How to Clean Up a Start-Up Registry

by Jonathan Croswell

No matter what you try, you just can't seem to avoid your personal computer's start-up time taking longer and longer. This is an almost unavoidable consequence of operating systems--with time, they collect more programs, more files to load, and eventually slow down until you're wondering what's broken. There are many simple ways to improve your PC's load time, but in extreme cases, you may have to go into the registry and do some housecleaning. But before you enter this part of your computer, make sure you know what you're doing.

Click Start on the toolbar and open Run. Type "regedit" in the open field. Press Enter.

Locate the entry labeled HKEY_ LOCAL_MACHINE on the left side of the registry editor. Click the plus sign.

Scroll down the expanded directory until you find the subdirectory labeled SOFTWARE. Click the plus sign.

Repeat the same steps to locate the MICROSOFT subdirectory, expand it, and find the WINDOWS subdirectory, open it, and locate CURRENT VERSION.

Find RUN in the CURRENT VERSION directory. You will find the files that load during start-up.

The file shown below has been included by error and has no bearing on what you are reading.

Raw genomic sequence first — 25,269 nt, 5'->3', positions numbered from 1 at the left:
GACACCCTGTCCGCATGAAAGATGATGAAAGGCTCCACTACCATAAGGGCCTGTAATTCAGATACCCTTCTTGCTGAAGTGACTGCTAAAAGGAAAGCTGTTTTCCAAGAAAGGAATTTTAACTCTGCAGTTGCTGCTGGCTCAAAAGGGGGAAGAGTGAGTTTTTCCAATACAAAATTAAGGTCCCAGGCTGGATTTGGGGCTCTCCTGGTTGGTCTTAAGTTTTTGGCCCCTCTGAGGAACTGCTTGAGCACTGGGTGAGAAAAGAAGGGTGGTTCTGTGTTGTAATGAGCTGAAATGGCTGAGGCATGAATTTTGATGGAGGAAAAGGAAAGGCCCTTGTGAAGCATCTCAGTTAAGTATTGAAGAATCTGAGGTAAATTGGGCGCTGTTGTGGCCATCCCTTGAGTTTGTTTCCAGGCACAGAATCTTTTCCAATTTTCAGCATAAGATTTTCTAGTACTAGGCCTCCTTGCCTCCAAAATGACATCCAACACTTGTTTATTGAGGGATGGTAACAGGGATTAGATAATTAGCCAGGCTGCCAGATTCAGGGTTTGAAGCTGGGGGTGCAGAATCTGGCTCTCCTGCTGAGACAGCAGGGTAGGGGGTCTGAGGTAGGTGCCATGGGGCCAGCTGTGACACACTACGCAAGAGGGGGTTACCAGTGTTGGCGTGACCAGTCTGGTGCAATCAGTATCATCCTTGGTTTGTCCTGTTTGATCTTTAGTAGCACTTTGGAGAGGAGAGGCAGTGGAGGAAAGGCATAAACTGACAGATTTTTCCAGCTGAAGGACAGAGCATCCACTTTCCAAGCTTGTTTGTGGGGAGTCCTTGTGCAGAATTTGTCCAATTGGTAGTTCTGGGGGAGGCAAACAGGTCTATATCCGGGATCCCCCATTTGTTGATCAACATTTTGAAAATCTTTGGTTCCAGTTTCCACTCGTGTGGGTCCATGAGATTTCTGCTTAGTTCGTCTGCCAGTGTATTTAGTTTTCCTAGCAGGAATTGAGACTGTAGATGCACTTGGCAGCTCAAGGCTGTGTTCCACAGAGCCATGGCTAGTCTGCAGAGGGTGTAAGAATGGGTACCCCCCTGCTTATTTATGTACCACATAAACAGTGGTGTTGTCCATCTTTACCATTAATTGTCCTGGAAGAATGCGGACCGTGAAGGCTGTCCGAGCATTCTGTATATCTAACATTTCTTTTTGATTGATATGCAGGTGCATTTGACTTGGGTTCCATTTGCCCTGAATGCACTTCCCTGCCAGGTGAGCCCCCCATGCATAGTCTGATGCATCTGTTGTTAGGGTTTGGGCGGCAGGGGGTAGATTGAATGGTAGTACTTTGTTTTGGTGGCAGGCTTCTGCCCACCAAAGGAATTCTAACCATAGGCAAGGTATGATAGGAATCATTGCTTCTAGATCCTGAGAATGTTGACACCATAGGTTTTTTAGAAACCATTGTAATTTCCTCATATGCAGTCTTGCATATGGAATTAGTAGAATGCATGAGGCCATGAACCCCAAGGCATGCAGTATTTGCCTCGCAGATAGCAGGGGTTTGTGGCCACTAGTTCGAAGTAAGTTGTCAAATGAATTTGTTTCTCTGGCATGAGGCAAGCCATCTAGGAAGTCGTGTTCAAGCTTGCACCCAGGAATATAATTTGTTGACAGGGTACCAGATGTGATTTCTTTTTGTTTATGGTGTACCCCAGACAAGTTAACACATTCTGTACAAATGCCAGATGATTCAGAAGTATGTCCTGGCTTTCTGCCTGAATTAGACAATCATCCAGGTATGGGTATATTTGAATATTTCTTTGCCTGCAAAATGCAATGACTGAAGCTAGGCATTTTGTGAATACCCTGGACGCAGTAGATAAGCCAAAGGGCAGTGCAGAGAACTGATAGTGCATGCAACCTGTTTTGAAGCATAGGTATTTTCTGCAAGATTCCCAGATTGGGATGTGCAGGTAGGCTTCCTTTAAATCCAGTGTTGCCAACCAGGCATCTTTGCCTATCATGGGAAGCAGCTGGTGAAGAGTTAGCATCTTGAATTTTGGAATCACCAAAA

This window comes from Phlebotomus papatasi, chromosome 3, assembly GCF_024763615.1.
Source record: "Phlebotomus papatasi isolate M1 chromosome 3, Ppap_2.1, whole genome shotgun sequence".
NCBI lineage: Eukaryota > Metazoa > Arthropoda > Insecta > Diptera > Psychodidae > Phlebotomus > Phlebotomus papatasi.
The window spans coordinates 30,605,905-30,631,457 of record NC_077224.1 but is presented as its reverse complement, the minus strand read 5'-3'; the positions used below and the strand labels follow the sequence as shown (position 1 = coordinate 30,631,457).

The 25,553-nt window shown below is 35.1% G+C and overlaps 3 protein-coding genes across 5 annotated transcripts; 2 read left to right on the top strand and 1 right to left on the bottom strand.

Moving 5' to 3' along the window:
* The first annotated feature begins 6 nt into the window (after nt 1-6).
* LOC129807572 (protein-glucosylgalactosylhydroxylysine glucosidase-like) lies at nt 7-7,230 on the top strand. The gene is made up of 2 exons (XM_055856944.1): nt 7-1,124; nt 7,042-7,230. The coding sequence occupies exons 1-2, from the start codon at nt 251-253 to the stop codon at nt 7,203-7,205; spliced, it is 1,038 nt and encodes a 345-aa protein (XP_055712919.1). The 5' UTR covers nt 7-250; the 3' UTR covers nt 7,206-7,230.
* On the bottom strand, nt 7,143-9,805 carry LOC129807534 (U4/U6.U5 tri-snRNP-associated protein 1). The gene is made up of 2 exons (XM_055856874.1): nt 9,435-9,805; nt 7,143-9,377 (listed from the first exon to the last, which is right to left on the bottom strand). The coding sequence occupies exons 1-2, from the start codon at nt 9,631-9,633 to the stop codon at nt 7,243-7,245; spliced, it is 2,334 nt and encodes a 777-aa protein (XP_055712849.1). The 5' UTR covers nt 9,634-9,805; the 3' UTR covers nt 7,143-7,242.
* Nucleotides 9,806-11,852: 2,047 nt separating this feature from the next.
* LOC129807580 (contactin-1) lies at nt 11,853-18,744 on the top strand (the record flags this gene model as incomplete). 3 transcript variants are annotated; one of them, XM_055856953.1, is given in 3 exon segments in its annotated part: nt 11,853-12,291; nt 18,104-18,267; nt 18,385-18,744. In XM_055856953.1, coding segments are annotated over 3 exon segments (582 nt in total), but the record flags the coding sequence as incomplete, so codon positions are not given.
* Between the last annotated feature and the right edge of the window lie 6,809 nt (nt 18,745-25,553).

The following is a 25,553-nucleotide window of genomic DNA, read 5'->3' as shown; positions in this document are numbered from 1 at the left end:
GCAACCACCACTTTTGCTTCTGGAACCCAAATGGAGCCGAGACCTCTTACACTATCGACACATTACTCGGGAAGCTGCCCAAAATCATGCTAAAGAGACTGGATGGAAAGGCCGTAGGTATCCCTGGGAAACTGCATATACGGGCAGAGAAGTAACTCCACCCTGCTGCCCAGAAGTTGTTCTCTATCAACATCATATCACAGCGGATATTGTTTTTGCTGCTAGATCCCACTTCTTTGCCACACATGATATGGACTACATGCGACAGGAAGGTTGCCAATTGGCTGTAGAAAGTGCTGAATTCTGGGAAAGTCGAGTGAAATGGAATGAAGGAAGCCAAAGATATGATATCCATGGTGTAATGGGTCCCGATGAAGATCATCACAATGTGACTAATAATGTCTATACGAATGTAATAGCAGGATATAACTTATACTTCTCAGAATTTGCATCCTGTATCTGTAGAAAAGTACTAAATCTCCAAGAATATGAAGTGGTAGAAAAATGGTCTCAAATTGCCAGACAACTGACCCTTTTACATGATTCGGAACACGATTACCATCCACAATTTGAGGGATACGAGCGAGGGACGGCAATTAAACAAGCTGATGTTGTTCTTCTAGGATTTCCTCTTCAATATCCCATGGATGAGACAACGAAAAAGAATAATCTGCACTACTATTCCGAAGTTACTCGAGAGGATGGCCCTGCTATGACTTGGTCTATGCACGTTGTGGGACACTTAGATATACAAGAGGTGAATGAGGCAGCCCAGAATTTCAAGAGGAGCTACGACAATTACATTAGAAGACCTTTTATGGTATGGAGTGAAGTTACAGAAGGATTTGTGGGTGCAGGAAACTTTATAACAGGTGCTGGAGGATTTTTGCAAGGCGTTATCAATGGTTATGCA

Locate the files you wish to get rid of and press DELETE. If you are unfamiliar with the purpose of a specific file, do an Internet search to determine its purpose before deleting it.

Close the registry editor when you are done and restart your computer.

Tip

  • check Don't try to tackle complex problems like the registry before approaching simpler ones: Check what programs automatically start up when you turn on your computer. Some, like MSN Messenger, are not necessary to load your operating system. You can go into these programs and unselect the automatic start-up option. This will increase your PC's start-up time.

Warning

  • close Before going into the registry, it's wise to back up all your files on an external or backup hard drive. One mistake in the registry could send your whole computer crashing.

Items you will need

References

About the Author

Jonathan Croswell has spent more than five years writing and editing for a number of newspapers and online publications, including the "Omaha World-Herald" and "New York Newsday." Croswell received a Bachelor of Arts degree in English from the University of Nebraska and is currently pursuing a Master's of Health and Exercise Science at Portland State University.